Philadelphia's Drexel University has opened the doors to its new US$7m research and development centre dedicated to exploring innovation in the advanced manufacturing of functional fabrics.

Located at 3101 Market Street, the 10,000 sq ft facility is a joint endeavour funded by federal and state government organisations to support the creation and advanced manufacturing of innovative textile technology.

The new Center for Functional Fabrics includes the Pennsylvania Fabric Discovery Center (PA FDC), which was created to support Drexel University's role as the regional leader of non-profit Advanced Functional Fabrics of America's (AFFOA) network of fabric discovery centres, which were launched three years ago. The PA FDC works with government, companies and entrepreneurs to take advanced-textile ideas from concept to prototype to scalable products. 

"This is a place to engage, collaborate and lead innovation in the field of advanced manufacturing of functional fabrics," says Drexel University president John Fry. 

During an opening tour earlier this week, attendees were shown around the manufacturing space, which features an equipment room outfitted for flat and circular weft knitting, warp knitting, weaving and yarn customisation. The centre also includes areas for digital design and programming, systems integration and assembly, yarn and textile testing, finishing, dyeing, and climate-controlled archival storage.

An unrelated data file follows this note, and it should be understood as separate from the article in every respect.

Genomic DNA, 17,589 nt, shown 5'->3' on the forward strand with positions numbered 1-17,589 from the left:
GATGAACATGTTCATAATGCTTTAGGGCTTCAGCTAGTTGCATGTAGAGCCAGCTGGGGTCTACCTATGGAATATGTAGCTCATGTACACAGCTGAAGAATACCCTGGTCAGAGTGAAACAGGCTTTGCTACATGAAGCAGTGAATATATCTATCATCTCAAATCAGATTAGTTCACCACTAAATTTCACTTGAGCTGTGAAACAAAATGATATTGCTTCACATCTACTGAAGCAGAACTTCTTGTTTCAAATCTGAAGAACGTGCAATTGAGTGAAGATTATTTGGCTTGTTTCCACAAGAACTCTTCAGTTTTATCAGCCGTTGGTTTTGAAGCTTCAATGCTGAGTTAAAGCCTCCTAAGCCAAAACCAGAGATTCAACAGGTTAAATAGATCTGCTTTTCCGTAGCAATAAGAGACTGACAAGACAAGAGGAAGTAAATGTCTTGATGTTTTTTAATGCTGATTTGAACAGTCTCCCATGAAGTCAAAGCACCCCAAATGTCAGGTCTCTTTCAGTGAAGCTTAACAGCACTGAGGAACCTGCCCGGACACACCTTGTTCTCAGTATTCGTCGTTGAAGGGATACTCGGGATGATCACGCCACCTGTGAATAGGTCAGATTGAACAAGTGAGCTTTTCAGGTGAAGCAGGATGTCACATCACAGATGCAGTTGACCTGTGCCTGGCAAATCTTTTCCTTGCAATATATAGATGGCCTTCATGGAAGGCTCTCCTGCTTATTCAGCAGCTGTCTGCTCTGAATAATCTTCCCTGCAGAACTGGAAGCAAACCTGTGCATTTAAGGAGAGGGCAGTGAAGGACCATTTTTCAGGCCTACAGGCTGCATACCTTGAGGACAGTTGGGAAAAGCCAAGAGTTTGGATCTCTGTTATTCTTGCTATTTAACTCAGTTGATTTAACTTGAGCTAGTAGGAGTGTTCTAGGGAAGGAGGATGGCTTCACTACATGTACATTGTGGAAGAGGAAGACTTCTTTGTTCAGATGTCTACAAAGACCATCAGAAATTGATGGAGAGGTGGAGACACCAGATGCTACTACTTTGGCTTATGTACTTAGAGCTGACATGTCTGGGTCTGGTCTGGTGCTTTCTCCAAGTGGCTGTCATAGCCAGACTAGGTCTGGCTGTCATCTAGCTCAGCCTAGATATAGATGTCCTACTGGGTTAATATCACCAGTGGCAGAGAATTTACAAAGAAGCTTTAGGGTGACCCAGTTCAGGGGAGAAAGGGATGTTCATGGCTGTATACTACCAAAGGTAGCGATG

Staff and student workers demonstrated select uses of the technology, including two computer games and one musical keyboard controlled by gesture sensitive functional textile touchpads, all of which were created through student projects.

Philadelphia Mayor Jim Kenney said these and the many other uses for functional fabrics are being explored, including a smart fabric bellyband that monitors contractions and breathing in pregnant mothers, and fabrics being developed to protect, monitor and communicate with soldiers and other emergency personnel.

He added: "Advanced textiles will change the way we create clothing, furniture and more, beyond the scope of what's already been done."

With the support of $1.5m from the Commonwealth of Pennsylvania, Drexel has also expanded its state-of-the-art prototyping facility, which now includes seven Shima Seiki flat weft-bed knitting machines, two circular weft-bed knitting machines, a Comez warp knitting machine, a CCI Tech weaving suite, and a variety of yarn-twisting machines. The centre also has a number of advanced design and production capabilities, such as a 3D body scanner, an ultrasonic sewing machine, a seam sealer, textile testing machines and advanced sewing machines.

Genevieve Dion, director of the Center for Functional Fabrics and the PA Fabric Discovery Center and professor of design in the Westphal College of Media Arts & Design, added: "We can create these amazing new textile devices, but how are we going to make sure that they're not gadgets? How are we going to make sure that they have meaning and truly improve lives?

"To accomplish that, it doesn't just take one person. It takes an enormous community and a team from so many different disciplines. That's the thing that's been really wonderful about the support at Drexel, to be able to demonstrate that trans-disciplinary work really shows the path to innovation."